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Is Z[sqrt2] defined as {a+b(sqrt2)|a,b in Z}?

  1. Apr 1, 2007 #1
    Is Z[sqrt2] defined as {a+b(sqrt2)|a,b in Z}?
     
  2. jcsd
  3. Apr 1, 2007 #2

    HallsofIvy

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    No, it's not defined that way. Since Z is a ring (but not a field), Z[sqrt(2)] is defined as "the smallest ring containing all of Z and sqrt(2)".

    Your question really is- can that be expressed as {a+ b(sqrt(2))| a,b in Z}.

    To answer that question, you have to see if it is a ring. Certainly, since rings are closed under multiplication, it must contain b(sqrt(2)) for any integer b. Since rings are closed under addition, it must also contain any number of the form a+ b(sqrt(2)). Is that enough? Is this closed under addition? Is it closed under multiplication? Since the commutative, associative and distributive laws are true for all real numbers and this set is clearly a subset of the real numbers, you don't need to show those separately.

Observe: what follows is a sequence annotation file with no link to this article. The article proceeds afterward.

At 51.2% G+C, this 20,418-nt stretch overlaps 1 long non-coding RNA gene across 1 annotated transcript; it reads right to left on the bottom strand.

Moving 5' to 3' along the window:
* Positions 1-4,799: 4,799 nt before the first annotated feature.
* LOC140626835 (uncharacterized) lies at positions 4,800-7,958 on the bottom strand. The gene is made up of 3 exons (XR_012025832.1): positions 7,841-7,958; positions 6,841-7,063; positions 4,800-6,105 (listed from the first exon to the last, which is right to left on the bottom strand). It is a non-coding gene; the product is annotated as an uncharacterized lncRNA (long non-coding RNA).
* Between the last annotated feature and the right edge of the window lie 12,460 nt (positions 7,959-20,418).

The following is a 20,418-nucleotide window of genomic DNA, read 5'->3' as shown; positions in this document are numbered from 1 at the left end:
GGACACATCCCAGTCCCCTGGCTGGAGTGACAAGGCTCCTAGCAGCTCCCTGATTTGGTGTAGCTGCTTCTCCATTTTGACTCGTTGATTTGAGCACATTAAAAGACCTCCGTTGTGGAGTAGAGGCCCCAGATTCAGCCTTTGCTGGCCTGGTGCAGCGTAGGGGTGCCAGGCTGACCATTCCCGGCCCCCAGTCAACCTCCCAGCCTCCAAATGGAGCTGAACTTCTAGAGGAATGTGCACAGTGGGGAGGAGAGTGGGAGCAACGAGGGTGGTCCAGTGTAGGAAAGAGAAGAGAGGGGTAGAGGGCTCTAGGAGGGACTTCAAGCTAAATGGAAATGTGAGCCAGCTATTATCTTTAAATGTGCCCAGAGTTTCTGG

4. Apr 1, 2007 #3
    Yes {a+ b(sqrt(2))| a,b in Z} does satisfy being a ring so Z[sqrt2] can be expressed as that set.
     
  5. Apr 2, 2007 #4

    HallsofIvy

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    Good. What about Z[cuberoot(2)]? Is that equal to {a+ bcuberoot(2) |a, b in Z}?
     
  6. Apr 2, 2007 #5
    No because it is not closed under multiplication.
     
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